Thirteen Years' War
THIRTEEN YEARS' WAR
The Thirteen Years' War (1654–1667) consisted of three phases of conflict between Muscovy, Poland-Lithuania, and Sweden. Its roots can be found in Bogdan Khmelnitsky's Cossack revolt against Poland-Lithuania, which began in 1648. The Russians supported the Cossacks initially with favorable trade contacts and military supplies, and then eventually, following the 1653 Polish invasion of Ukraine, the Russians allied themselves formally with the Cossacks and entered the war in 1654.
Muscovy's Tsar Alexei led around 100,000 men, including his Zaporozhian Cossack allies, into Polish-Lithuanian territory and thus began the first phase of the war. The Russians enjoyed initial success, overwhelming the Polish forces and taking several important towns, such as Smolensk, Mogilev, and Vitebsk. Russian and Cossack forces regained much of the Ukrainian territories and even invaded Poland as far as the town of Brest. The Polish-Lithuanians counterattacked but could not dislodge the Russians. Poland's King John II Casimir, who had fled the country, managed to negotiate a truce with the Russians, and hostilities temporarily ended between the two nations with a three-year truce (1656).
At this point, while Sweden was involved in the First Northern War (1655–1660) against Poland and Denmark, Muscovy sought to regain territory it had formerly lost to the Swedes and moved to capture several towns, including Dinaburg, Dorpat, and Keksholm. The Russians failed, however, to take Riga, which they besieged during the summer of 1656, because they had no naval force and could not cut Riga off from its lines of supply. The Swedes launched a powerful counterattack, scattering the Russian army and forcing the tsar to flee for his life. When the war with Denmark took a turn for the worse in 1657, the Swedes sought peace with Muscovy (Truce of Valiesari, 1658).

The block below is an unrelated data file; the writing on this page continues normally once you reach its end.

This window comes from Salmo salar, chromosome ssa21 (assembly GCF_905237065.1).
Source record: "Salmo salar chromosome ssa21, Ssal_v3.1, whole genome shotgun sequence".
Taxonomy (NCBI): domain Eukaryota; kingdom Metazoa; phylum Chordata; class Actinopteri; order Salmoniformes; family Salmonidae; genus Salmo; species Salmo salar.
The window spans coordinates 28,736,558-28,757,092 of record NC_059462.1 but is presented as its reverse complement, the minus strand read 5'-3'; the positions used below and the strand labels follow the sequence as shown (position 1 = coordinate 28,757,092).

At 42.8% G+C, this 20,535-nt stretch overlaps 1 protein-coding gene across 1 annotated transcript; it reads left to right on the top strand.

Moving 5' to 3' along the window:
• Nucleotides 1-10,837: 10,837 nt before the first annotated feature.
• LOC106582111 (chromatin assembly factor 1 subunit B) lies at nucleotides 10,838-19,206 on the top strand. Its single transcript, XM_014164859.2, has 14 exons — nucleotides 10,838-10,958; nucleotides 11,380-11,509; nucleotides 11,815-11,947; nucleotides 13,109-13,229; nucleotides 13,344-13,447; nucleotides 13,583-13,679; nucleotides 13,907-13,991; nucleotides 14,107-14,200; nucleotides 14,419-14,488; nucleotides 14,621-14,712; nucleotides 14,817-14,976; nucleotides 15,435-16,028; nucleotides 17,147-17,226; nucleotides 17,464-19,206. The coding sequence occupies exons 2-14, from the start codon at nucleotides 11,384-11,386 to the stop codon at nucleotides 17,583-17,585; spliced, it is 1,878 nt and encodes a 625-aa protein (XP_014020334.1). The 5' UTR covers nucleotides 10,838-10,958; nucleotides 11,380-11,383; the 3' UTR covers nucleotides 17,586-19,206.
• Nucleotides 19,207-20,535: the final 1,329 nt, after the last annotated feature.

The third and final phase of the war began when the truce between Muscovy and Poland-Lithuania ended in 1658. The Russians fought a series of fierce battles with the Poles in Lithuania and Belarus, defeating them at Vilnius, Kaunas, and Grodno, but losing twice at Mogilev (1661, 1666), and Vitebsk (1664). In the Ukrainian lands, the Russians suffered significant defeats at Konotop (1659), Lubar (1660), and Kushliki (1661). Complicating factors in the south included the defection of the Russians' Cossack allies under Vyhovsky, which isolated the Russians against the Poles, and Lubomirsky's Rebellion, which weakened the government of King John II Casimir at a critical moment and forced the Poles to accept peace with Muscovy. Early in 1664, the tsar approached the Poles to begin negotiations, but it was not until 1667 that a provisional peace agreement was signed at Andrusovo. Despite its losses, Muscovy came out of the war with sizeable gains in territory, not least of which included the key cities of Smolensk and Kiev.
See also: new-formation regiments; smolensk war
Longworth, Philip. (1984). Alexis, Tsar of All the Russias. New York: Franklin Watts.
O'Brien, Carl Bickford. (1963). Muscovy and the Ukraine, 1654–1667. Berkeley: University of California Press.
Rady, Martyn. (1990). Russia, Poland, and the Ukraine, 1462–1725. London: Hodder and Stoughton.
W. M. Reger IV